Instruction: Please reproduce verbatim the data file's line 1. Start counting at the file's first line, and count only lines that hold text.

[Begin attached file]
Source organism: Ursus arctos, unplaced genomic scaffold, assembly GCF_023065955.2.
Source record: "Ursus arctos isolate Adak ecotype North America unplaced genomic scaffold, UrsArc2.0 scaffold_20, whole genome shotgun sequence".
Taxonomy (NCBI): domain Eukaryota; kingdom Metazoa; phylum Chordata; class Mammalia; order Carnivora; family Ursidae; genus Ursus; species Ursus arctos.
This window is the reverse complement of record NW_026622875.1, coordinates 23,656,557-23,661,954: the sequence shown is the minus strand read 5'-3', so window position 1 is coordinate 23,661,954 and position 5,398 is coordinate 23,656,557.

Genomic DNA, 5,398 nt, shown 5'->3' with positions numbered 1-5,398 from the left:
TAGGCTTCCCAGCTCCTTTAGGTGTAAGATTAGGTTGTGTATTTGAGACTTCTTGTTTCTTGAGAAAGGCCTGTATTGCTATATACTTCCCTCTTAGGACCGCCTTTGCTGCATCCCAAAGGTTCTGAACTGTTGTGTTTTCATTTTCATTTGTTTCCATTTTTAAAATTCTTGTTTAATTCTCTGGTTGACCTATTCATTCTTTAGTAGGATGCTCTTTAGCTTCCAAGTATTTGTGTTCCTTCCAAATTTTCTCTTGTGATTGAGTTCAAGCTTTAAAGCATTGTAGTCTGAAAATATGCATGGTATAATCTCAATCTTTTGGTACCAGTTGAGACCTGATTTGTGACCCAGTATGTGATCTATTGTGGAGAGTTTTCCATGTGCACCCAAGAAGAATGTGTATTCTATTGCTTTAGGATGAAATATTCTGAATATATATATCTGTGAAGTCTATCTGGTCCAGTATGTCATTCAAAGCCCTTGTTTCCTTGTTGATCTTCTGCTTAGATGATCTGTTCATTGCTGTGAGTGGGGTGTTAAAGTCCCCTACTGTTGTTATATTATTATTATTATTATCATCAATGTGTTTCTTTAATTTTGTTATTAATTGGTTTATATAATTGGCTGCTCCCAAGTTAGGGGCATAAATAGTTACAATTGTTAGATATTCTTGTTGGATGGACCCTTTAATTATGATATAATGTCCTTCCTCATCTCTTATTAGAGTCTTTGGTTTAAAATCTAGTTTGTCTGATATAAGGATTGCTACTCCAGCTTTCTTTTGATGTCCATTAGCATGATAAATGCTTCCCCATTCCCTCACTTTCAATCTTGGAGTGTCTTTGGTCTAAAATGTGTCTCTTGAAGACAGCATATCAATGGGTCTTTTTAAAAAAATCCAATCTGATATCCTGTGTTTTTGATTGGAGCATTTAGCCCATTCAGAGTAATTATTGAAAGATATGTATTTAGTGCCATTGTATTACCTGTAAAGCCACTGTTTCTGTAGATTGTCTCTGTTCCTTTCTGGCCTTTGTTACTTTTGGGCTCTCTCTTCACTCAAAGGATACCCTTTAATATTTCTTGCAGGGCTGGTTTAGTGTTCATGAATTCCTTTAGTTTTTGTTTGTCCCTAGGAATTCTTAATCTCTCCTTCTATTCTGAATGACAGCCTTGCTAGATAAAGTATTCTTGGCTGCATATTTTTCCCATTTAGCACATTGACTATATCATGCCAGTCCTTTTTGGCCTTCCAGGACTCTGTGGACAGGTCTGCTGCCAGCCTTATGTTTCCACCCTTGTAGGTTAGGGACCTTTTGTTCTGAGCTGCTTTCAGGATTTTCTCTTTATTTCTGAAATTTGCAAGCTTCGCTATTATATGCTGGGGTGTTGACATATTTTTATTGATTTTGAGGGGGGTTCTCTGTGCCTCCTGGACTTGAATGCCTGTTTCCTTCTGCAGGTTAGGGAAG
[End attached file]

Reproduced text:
Source organism: Ursus arctos, unplaced genomic scaffold, assembly GCF_023065955.2.